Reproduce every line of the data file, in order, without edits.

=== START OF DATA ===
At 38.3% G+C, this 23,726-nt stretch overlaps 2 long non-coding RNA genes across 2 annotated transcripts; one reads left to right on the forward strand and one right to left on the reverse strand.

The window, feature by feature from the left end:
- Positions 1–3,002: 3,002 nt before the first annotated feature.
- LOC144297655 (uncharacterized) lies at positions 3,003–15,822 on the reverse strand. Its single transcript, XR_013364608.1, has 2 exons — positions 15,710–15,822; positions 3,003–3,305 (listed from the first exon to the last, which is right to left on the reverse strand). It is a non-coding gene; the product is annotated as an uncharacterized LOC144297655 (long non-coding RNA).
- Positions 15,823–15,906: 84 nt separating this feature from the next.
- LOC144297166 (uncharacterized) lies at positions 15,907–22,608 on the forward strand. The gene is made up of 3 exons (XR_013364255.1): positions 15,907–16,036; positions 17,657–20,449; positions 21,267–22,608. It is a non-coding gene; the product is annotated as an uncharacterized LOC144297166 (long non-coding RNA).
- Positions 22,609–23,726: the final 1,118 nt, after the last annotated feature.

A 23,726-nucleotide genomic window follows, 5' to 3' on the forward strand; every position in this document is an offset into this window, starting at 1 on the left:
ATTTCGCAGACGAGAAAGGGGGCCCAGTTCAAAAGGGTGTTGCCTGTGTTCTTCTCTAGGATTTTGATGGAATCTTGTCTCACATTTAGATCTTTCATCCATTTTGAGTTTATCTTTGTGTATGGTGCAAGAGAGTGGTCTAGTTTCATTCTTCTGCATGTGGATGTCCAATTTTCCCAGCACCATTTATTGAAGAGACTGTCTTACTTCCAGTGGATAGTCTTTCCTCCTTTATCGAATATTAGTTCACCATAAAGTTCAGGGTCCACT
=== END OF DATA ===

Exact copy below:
At 38.3% G+C, this 23,726-nt stretch overlaps 2 long non-coding RNA genes across 2 annotated transcripts; one reads left to right on the forward strand and one right to left on the reverse strand.

The window, feature by feature from the left end:
- Positions 1–3,002: 3,002 nt before the first annotated feature.
- LOC144297655 (uncharacterized) lies at positions 3,003–15,822 on the reverse strand. Its single transcript, XR_013364608.1, has 2 exons — positions 15,710–15,822; positions 3,003–3,305 (listed from the first exon to the last, which is right to left on the reverse strand). It is a non-coding gene; the product is annotated as an uncharacterized LOC144297655 (long non-coding RNA).
- Positions 15,823–15,906: 84 nt separating this feature from the next.
- LOC144297166 (uncharacterized) lies at positions 15,907–22,608 on the forward strand. The gene is made up of 3 exons (XR_013364255.1): positions 15,907–16,036; positions 17,657–20,449; positions 21,267–22,608. It is a non-coding gene; the product is annotated as an uncharacterized LOC144297166 (long non-coding RNA).
- Positions 22,609–23,726: the final 1,118 nt, after the last annotated feature.

A 23,726-nucleotide genomic window follows, 5' to 3' on the forward strand; every position in this document is an offset into this window, starting at 1 on the left:
ATTTCGCAGACGAGAAAGGGGGCCCAGTTCAAAAGGGTGTTGCCTGTGTTCTTCTCTAGGATTTTGATGGAATCTTGTCTCACATTTAGATCTTTCATCCATTTTGAGTTTATCTTTGTGTATGGTGCAAGAGAGTGGTCTAGTTTCATTCTTCTGCATGTGGATGTCCAATTTTCCCAGCACCATTTATTGAAGAGACTGTCTTACTTCCAGTGGATAGTCTTTCCTCCTTTATCGAATATTAGTTCACCATAAAGTTCAGGGTCCACT